11 Sep 2017

Is cost-cutting compromising justice?

From Nine To Noon, 9:08 am on 11 September 2017

The Criminal Bar Association is echoing concerns raised by the Chief Justice that cost reduction measures aimed at improving efficiency in the Courts could be putting the fundamentals of justice and fairness at risk.

In a recent speech to the Association, Dame Sian Elias also warned that Judges might be pushing to obtain guilty pleas in order to get through the large number of cases before them.

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Photo: 123rf

Association president Len Andersen told Nine to Noon that sentencing indications, in which people are told what the penalty might be if they were to plead guilty, can be useful, but become illegitimate when they are used to reduce pressure points.

He says recently he had a case in Queenstown in which a client pleaded not guilty to careless driving.

Mr Andersen says his client went through a particularly harrowing pre-trial in which the judge was telling him it was his last chance to get a discharge.

"The judge asked me what the defence was and I said he wasn't careless... and the interesting point about that is that when we finally went to trial he was found not guilty.

"So it was a clear situation of somebody who ultimately was acquitted who had an enormous amount of pressure put on them.

"Now not every judge does that, but... sometimes it happens and lawyers have to stand up to it and when you've had 40 years experience it's a lot easier to stand up to a Judge than if you're a new lawyer."

Mr Andersen says Dame Sian Elias has also questioned arrangements in some of the new justice precincts where, for example, the Public Defence Service staff have ended up sharing facilities with other justice staff or the police.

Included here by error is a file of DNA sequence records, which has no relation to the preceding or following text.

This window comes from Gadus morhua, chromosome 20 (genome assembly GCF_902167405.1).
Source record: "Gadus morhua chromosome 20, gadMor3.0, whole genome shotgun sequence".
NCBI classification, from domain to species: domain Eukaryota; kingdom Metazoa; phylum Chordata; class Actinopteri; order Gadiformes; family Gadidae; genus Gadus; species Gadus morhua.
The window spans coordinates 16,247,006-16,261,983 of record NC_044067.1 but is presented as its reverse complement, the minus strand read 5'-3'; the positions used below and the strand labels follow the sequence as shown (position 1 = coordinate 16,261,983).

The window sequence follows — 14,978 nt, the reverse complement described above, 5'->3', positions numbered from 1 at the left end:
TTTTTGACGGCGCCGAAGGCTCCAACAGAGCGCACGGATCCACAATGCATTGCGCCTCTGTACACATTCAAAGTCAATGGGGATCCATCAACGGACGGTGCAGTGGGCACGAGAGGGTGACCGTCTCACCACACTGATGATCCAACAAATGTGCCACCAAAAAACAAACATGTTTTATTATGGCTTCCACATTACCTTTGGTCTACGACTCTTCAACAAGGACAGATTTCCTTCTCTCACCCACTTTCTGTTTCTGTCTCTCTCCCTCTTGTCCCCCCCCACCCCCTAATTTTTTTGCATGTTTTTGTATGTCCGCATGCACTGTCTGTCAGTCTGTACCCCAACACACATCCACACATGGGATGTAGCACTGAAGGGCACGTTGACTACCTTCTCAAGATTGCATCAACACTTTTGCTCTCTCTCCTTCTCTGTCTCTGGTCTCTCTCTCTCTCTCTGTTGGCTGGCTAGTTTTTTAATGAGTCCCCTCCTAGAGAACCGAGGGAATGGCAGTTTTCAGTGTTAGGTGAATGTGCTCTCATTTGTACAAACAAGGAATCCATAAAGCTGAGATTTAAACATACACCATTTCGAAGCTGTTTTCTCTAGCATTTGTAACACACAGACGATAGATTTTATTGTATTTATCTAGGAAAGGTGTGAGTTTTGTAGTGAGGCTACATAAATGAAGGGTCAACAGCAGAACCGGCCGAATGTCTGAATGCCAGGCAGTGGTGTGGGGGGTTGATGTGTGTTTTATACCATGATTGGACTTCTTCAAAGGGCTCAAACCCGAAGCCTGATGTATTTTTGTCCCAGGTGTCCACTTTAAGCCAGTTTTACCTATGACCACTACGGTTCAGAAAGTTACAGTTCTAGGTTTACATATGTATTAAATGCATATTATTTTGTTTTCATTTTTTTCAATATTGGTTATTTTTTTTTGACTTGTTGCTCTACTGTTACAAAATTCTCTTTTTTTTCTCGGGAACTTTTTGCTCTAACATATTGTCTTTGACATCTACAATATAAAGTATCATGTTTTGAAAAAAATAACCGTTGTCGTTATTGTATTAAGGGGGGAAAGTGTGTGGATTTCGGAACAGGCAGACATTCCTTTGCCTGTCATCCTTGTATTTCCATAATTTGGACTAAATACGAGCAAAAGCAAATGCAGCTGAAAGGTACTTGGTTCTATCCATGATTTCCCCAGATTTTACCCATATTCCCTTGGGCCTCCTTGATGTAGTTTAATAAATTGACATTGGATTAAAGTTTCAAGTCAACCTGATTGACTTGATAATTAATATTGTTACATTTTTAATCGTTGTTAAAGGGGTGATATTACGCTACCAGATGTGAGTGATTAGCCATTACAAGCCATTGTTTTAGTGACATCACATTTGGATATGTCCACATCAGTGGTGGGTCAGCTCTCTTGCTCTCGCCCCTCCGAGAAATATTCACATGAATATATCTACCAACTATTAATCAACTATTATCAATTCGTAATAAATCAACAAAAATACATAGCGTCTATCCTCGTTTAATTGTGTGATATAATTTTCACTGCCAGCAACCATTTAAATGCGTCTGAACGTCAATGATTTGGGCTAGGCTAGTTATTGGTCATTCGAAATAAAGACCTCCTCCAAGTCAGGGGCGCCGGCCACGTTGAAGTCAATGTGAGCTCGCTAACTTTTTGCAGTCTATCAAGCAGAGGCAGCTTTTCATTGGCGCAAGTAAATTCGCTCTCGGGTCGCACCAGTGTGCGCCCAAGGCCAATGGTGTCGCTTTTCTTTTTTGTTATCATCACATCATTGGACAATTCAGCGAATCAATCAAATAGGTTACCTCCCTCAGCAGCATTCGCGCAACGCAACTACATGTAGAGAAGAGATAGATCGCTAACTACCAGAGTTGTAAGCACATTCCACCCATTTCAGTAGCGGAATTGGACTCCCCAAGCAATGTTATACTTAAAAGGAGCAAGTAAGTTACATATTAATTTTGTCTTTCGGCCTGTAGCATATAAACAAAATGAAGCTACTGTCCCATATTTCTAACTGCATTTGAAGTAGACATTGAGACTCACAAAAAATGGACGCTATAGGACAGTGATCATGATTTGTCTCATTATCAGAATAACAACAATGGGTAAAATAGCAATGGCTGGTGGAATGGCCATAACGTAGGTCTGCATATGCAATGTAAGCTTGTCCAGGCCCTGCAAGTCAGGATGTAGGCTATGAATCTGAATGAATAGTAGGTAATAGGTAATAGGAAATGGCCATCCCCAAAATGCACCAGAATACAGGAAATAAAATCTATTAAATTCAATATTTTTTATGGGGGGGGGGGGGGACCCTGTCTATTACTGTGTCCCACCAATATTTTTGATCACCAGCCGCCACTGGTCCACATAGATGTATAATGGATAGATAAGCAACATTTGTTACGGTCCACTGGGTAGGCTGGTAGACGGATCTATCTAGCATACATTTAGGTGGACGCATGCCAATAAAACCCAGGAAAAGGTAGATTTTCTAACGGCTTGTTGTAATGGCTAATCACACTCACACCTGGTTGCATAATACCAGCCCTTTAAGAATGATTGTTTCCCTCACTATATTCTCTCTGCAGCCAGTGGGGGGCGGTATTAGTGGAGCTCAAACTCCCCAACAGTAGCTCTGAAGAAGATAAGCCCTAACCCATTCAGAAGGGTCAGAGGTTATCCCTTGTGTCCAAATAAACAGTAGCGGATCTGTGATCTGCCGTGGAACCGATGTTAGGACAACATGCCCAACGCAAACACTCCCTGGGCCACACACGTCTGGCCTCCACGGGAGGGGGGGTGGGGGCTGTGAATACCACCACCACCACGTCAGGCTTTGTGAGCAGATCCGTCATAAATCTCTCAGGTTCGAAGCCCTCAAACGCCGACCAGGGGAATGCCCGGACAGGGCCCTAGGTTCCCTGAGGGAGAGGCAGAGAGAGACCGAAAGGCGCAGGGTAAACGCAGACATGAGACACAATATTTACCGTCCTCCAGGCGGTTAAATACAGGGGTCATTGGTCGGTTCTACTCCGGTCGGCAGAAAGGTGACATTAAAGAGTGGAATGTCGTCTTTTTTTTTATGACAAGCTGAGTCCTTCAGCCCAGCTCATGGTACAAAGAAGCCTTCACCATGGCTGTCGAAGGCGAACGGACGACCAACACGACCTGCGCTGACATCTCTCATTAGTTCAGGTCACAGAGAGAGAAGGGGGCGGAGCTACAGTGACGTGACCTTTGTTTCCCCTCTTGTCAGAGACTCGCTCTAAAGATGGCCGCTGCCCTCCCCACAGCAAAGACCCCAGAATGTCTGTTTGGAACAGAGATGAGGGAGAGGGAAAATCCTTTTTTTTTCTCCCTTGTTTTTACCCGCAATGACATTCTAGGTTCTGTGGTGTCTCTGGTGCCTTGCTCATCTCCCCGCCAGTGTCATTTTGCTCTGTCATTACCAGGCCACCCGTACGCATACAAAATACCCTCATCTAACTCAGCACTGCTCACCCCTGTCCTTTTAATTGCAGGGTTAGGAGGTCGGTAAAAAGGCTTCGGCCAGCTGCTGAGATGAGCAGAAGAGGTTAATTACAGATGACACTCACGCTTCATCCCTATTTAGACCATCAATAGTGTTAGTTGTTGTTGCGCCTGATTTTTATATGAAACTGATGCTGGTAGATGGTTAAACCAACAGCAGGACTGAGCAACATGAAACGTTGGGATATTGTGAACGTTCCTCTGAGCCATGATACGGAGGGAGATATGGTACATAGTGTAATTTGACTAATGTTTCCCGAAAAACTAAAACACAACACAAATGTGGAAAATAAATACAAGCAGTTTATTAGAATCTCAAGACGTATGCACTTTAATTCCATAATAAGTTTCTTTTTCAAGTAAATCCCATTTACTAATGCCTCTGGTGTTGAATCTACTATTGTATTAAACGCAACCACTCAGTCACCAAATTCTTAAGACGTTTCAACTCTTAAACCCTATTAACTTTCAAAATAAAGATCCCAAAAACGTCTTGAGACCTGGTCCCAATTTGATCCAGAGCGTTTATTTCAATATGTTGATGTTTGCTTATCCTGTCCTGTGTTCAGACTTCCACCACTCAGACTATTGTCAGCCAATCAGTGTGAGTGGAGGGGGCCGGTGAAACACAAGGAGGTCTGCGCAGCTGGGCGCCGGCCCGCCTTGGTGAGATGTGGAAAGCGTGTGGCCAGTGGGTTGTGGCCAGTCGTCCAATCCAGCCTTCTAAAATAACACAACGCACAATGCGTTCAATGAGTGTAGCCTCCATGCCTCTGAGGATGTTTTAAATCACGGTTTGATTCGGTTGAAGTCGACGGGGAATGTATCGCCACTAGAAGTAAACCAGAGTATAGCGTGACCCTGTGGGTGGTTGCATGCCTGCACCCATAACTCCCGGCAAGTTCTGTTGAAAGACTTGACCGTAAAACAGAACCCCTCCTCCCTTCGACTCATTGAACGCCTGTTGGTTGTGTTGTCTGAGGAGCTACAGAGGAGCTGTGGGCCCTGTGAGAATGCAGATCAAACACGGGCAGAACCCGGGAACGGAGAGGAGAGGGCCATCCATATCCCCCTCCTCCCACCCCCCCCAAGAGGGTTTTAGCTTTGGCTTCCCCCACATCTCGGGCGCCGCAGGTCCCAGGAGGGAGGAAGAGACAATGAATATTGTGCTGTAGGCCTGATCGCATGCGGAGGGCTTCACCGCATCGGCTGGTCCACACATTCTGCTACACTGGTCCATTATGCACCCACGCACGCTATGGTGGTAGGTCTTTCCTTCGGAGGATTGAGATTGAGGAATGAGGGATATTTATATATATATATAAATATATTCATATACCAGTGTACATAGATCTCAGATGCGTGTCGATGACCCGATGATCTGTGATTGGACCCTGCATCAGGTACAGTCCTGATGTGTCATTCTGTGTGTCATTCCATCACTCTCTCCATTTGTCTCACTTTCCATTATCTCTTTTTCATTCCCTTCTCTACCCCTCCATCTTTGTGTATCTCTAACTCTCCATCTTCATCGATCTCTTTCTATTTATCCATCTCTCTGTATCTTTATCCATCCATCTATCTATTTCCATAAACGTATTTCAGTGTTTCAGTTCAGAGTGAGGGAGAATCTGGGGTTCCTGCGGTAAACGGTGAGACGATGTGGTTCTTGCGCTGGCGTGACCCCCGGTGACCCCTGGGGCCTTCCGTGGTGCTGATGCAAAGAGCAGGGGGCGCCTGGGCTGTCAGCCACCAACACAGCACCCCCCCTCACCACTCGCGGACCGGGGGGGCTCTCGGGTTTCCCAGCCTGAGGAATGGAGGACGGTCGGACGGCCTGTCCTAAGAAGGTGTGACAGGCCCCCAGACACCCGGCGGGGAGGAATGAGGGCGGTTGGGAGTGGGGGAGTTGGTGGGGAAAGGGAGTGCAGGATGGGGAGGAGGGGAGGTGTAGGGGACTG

He says she has has made it quite clear that that is not acceptable.

"It's not just that it shouldn't happen. It's important from public confidence that it's not seen to happen."

"You imagine how somebody would feel if they thought their lawyer was having morning tea with the police that were prosecuting them every day, so that's a real issue."

Mr Andersen says fortunately judges and lawyers have fought to keep those sectors separate, but they are fighting against cost-cutting measures being implemented by the Ministry of Justice.

He says another example of being forced into a guilty plea as part of departmental cost-cutting is so they can obtain treatment for a drug dependency which might otherwise be unavailable.

Mr Andersen says there can also be unintended consequences when people take diversion from the police to avoid a conviction but years later that is used as evidence of previous offending.

He says the Chief Justice's speech was quite inspirational because it has forced lawyers to step back and think about whether what is happening in court is being done on a principled basis.

Mr Andersen says it is important that measures are not just accepted because they're efficient but that they are also considered in terms of whether they meet concepts of justice, such as the punishment of the guilty and the discharge of the innocent.